Why the Netherlands are the team to beat in Tokyo
They may have missed out on a third consecutive women's hockey gold medal at Rio 2016 but, five years on, the Netherlands are going about their business in the right way to regain their gold medal in Tokyo.
Ahead of the resumption of the FIH Women’s Pro Hockey League, we take a look at why the Dutch women are one of the teams to watch at Tokyo 2020.
What doesn’t kill you makes you stronger
The Netherlands lost the gold medal match against Great Britain in Rio in dramatic fashion.
A dip in form could have been understandable, and possibly even expected, following the nature of that defeat. The Dutch failed to convert all four of their penalty attempts, which could have had an adverse psychological impact on the squad.
Instead, the complete opposite has happened.
Since that night in Rio, success has been synonymous with the Oranje. They claimed back-to-back EuroHockey Nations Championships in 2017 and 2019, the 2017 World League, 2018 Champions Trophy and the 2019 ProLeague.
Most significantly of all they won the World Cup in 2018, defeating Ireland 6-0 in the final in London. Their form, for a nation that has been a powerhouse of the sport for nearly five decades, has staggeringly got better in the last five years.
The incredible consistency of the team can be attributed to many factors, but perhaps most interestingly the composure shown to not make drastic changes to the coaching team.
Alyson Annan may not have delivered gold in Rio after being appointed head coach in October 2015, but the trust shown in her has been rewarded by results in recent years. Nothing highlights this more than the decision to extend her contract to 2022, which takes in the next FIH World Cup to be hosted in Netherlands and Spain.
Speaking to hockey.nl, Annan explained: “I'm not done with the ladies yet. I still enjoy what I do and I would like to continue with this team."
The team to beat in the Pro League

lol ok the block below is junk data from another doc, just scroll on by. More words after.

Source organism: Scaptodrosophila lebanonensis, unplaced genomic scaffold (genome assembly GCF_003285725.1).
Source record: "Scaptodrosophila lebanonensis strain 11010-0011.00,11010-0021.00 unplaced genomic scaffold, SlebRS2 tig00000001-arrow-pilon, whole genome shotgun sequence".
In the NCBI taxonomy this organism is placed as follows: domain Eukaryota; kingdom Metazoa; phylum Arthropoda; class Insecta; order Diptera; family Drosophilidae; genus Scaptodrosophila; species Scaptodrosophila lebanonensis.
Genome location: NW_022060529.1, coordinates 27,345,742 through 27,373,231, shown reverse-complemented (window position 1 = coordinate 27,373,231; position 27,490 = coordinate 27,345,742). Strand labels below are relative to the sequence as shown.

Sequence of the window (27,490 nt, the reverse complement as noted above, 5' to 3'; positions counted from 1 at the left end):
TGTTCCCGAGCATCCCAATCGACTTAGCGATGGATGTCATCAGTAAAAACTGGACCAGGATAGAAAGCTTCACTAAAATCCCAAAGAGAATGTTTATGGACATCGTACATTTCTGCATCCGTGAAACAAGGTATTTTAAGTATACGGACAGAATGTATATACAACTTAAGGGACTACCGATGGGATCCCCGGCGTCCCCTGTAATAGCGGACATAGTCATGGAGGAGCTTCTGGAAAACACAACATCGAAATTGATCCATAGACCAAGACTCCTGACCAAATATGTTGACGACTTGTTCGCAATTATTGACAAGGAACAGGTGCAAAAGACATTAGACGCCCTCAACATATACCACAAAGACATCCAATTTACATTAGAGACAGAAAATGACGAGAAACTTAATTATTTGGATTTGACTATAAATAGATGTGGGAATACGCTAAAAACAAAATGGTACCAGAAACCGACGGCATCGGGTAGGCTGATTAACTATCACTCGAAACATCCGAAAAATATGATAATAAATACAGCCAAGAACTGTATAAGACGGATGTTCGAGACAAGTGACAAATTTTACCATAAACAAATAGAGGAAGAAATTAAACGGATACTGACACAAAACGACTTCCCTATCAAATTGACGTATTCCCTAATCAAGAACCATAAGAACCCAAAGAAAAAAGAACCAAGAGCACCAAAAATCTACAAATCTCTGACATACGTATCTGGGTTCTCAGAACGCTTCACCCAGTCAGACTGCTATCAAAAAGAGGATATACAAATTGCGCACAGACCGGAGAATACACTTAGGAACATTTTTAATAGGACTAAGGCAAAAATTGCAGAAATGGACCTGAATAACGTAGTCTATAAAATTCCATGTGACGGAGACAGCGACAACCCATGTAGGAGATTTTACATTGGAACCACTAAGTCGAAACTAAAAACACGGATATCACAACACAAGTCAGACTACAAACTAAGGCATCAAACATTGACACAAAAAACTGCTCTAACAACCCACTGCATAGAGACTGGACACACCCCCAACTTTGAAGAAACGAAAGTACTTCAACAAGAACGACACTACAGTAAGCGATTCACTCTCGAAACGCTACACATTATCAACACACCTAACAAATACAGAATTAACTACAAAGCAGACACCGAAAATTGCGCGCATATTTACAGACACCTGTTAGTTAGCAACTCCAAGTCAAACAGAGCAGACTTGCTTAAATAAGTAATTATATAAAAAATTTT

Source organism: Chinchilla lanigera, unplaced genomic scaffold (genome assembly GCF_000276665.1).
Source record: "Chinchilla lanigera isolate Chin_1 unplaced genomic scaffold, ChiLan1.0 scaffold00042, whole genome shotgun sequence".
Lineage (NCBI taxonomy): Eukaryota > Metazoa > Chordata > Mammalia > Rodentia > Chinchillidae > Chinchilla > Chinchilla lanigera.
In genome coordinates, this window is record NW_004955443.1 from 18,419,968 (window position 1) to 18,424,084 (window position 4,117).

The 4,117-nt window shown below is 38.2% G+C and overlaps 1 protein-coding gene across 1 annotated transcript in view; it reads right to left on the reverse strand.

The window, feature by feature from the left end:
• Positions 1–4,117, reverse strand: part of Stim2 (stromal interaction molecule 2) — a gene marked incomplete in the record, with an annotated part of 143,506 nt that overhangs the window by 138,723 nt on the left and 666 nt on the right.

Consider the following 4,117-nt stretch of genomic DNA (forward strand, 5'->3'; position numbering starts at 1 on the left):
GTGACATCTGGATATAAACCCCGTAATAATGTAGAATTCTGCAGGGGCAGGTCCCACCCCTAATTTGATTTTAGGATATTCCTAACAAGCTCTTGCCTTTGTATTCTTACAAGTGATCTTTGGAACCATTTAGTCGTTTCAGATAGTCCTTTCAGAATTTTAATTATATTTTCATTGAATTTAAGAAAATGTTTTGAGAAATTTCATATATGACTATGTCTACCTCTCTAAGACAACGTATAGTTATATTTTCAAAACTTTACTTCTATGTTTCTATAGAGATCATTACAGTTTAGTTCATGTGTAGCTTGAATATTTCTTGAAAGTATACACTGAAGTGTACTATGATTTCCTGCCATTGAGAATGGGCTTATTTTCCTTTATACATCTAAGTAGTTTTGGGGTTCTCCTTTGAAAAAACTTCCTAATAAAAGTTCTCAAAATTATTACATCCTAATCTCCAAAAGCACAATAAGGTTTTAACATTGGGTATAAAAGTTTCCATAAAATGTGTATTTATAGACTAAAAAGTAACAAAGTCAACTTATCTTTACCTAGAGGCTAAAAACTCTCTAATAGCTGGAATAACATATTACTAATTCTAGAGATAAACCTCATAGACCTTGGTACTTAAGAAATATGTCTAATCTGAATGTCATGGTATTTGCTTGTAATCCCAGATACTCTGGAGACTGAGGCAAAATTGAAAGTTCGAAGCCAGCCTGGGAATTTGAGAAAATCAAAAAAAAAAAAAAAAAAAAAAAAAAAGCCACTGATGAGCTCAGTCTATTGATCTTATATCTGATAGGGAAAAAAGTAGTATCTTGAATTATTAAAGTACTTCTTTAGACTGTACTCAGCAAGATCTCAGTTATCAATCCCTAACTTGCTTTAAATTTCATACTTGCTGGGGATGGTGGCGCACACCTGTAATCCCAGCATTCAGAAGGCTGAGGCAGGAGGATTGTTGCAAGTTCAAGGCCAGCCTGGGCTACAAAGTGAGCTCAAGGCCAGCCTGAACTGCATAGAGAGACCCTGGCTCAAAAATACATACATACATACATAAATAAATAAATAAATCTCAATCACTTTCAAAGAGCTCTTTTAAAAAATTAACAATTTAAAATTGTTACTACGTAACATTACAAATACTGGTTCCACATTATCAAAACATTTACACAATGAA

The latest edition of the FIH Women’s Pro League may have been disrupted by the outbreak of COVID-19, but that has not altered Netherlands’ position at the top of the tree.
After eight matches in 2020 the Oranje are sitting pretty at the top of the table, winning six of their eight fixtures and only a solitary defeat to their name – a 2-0 loss to Argentina in Buenos Aires last February.
Four of the league’s top eight goalscorers this season so far are Dutch, and the team is currently conceding less than a goal per game.
The titles to their name over the past five years are extraordinary, and their recent form going into 2021 highlights the monumental task facing any other nation to replicate Great Britain’s achievement from Rio 2016.
A squad with sights set on Tokyo
The squad that are being primed for this summer’s Olympics, known as the "Tokyo Group" by the Dutch camp, are already training together an additional two days a week at their home base in Ede ahead of the Games on top of their club commitments.
The decision to do this in part reflects the nature of the current situation with COVID-19, since the alternatives of warm-weather training and international fixtures further afield are presently unavailable.
The group of players include multiple Olympic gold medallists like Lidewij Welten and Eva de Goede (who also share and remember the agony of Rio) along with the next generation of talent who are already making their mark.
One new player to watch is Frederique Matla.
The Den Bosch forward was still playing youth hockey when the previous Games took place, but she is now the Oranje’s joint-top scorer in the FIH Women’s Pro League this season with five goals.
Although the Dutch may be missing legendary player Margot van Geffen, who broke her elbow in a skating accident, the Netherlands have assembled a squad that enter such an important year as the strongest in the world.